June 19, 1988 |
The state Public Utilities Commission has ordered a 27% cut in American Telephone & Telegraph Co. rates for long-distance calls within California for the last six months of this year. The reduction, which may be continued next year, totals $194 million from July through December and passes on to customers AT&T's savings in fees to local phone companies for connecting to their networks, the PUC said. The commission Friday ordered a continuing rate reduction of 10%, or $168 million a year.
June 7, 1990 |
In vacating a 1985 Federal Communications Commission rule Wednesday, a federal appeals court handed back to states authority to regulate newer telephone services such as voice mail and computer access. The 9th Circuit Court of Appeals opinion, which affected seven lawsuits, means some telephone companies might have to set up separate corporations for their regulated normal telephone services and their unregulated extra options.
November 5, 1988 |
San Diego Gas & Electric Co. executives maintained their silence Friday about the events that forced the scuttling of a planned merger with Tucson Electric Power, as industry analysts predicted that the utility will soon reconsider SCEcorp's stock-swap merger offer, which SDG&E's directors unanimously rejected Sept. 1. "I think that (SDG&E has) got to do it," said Edward J. Tirello, a New York-based utility industry analyst with Shearson Lehman Hutton.
October 25, 1988 |
State legislators, fearful that existing regulations won't properly protect utility customers against "merger mania," are considering legislation that would give state regulators added power to control utility-industry consolidation in California. Legislators might force utilities to specify the long-term benefits that a merger would generate for Californians, according to State Sen.
CALIFORNIA | LOCAL
March 21, 1991 |
Opponents and proponents of Southern California Edison's planned merger with San Diego Gas & Electric Co. used a daylong public hearing here Wednesday to debate the complicated but still-unsettled question of how to define competition in the traditionally monopolistic utility industry. Although decidedly arcane, that definition will play perhaps the central role when the state Public Utilities Commission determines if the controversial merger should be completed.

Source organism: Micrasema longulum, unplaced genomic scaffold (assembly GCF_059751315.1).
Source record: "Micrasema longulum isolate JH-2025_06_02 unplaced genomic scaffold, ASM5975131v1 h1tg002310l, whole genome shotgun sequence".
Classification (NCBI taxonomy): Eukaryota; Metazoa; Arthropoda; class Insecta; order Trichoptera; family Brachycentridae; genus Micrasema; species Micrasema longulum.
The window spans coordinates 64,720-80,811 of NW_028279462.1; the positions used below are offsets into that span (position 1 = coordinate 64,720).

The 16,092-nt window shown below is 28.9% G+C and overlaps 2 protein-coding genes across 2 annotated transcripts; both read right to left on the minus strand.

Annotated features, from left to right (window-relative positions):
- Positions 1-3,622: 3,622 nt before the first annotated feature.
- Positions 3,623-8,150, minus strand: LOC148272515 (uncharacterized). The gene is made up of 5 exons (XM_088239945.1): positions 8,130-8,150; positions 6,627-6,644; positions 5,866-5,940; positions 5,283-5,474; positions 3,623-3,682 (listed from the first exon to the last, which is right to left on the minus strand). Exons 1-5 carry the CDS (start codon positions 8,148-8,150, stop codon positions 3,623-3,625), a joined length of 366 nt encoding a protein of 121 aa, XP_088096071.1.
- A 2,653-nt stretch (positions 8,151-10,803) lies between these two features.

March 21, 1991 |
Opponents and proponents of Southern California Edison's planned merger with San Diego Gas & Electric Co. used a daylong public hearing here Wednesday to debate the complicated and still-unsettled question of how to define competition in the traditionally monopolistic utility industry. Although decidedly arcane, that definition will play perhaps the central role when the state Public Utilities Commission determines if the controversial merger should be completed.
CALIFORNIA | LOCAL
March 10, 1991
In an article in the Los Angeles Times on Feb. 18 ("Four Magic Words That May Slay a Giant Merger"), staff writers Ralph Frammolino and Greg Johnson explored the genesis of the new law underlying the administrative law judges' proposed decision in the Southern California Edison-San Diego Gas & Electric merger. As the president of the California Assn. of Utility Shareholders, I was intimately in volved in the evolution of this law, Senate Bill 52, enacted in September, 1989. The simple truth is the judges have erred in their interpretation, if the intentions of participants in the hearings are in any way relevant.
December 9, 1988 |
Customers of San Diego Gas & Electric and Southern California Edison should absorb part of the premium that SCEcorp has agreed to pay for the San Diego-based utility, SCEcorp Chairman Howard Allen told utility industry analysts during a meeting Thursday in New York. The "cost recovery plan" that Allen described on Thursday drew immediate opposition from Michael Shames, executive director of Utility Consumers Action Network, a San Diego-based consumer group.
December 13, 1988 |
The proposed merger involving San Diego Gas & Electric and Southern California Edison would create the "crown jewel of the electric industry," SCEcorp Chairman Howard Allen has told a meeting of New York-based utility industry analysts. The combined utilities "will have one of the most economically prosperous service territories in the world," according to Allen. While SCEcorp's Edison subsidiary enjoys relatively healthy growth in its existing 3.
September 23, 2004 |
State regulators are expected to raise wholesale telephone rates today, ending a contentious three-year proceeding and setting the stage for higher customer bills. The Public Utilities Commission is set to choose from four proposals that would increase the price that rival companies pay SBC Communications Inc. for access to the copper lines that connect homes and businesses to the national phone network.